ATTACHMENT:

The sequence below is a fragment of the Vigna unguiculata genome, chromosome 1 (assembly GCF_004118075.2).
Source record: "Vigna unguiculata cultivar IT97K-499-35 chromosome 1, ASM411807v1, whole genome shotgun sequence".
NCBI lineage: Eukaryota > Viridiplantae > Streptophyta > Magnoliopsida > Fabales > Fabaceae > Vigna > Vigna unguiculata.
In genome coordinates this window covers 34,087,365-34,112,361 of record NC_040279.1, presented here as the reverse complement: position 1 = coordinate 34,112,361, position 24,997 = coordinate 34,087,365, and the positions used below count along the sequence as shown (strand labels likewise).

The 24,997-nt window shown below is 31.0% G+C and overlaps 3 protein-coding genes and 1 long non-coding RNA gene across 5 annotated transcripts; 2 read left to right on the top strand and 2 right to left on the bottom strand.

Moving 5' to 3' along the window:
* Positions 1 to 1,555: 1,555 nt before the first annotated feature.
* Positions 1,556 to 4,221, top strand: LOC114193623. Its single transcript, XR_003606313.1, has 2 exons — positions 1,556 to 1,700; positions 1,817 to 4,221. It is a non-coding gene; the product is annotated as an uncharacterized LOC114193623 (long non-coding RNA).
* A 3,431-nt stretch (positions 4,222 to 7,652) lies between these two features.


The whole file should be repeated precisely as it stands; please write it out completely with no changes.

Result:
The sequence below is a fragment of the Vigna unguiculata genome, chromosome 1 (assembly GCF_004118075.2).
Source record: "Vigna unguiculata cultivar IT97K-499-35 chromosome 1, ASM411807v1, whole genome shotgun sequence".
NCBI lineage: Eukaryota > Viridiplantae > Streptophyta > Magnoliopsida > Fabales > Fabaceae > Vigna > Vigna unguiculata.
In genome coordinates this window covers 34,087,365-34,112,361 of record NC_040279.1, presented here as the reverse complement: position 1 = coordinate 34,112,361, position 24,997 = coordinate 34,087,365, and the positions used below count along the sequence as shown (strand labels likewise).

The 24,997-nt window shown below is 31.0% G+C and overlaps 3 protein-coding genes and 1 long non-coding RNA gene across 5 annotated transcripts; 2 read left to right on the top strand and 2 right to left on the bottom strand.

Moving 5' to 3' along the window:
* Positions 1 to 1,555: 1,555 nt before the first annotated feature.
* Positions 1,556 to 4,221, top strand: LOC114193623. Its single transcript, XR_003606313.1, has 2 exons — positions 1,556 to 1,700; positions 1,817 to 4,221. It is a non-coding gene; the product is annotated as an uncharacterized LOC114193623 (long non-coding RNA).
* A 3,431-nt stretch (positions 4,222 to 7,652) lies between these two features.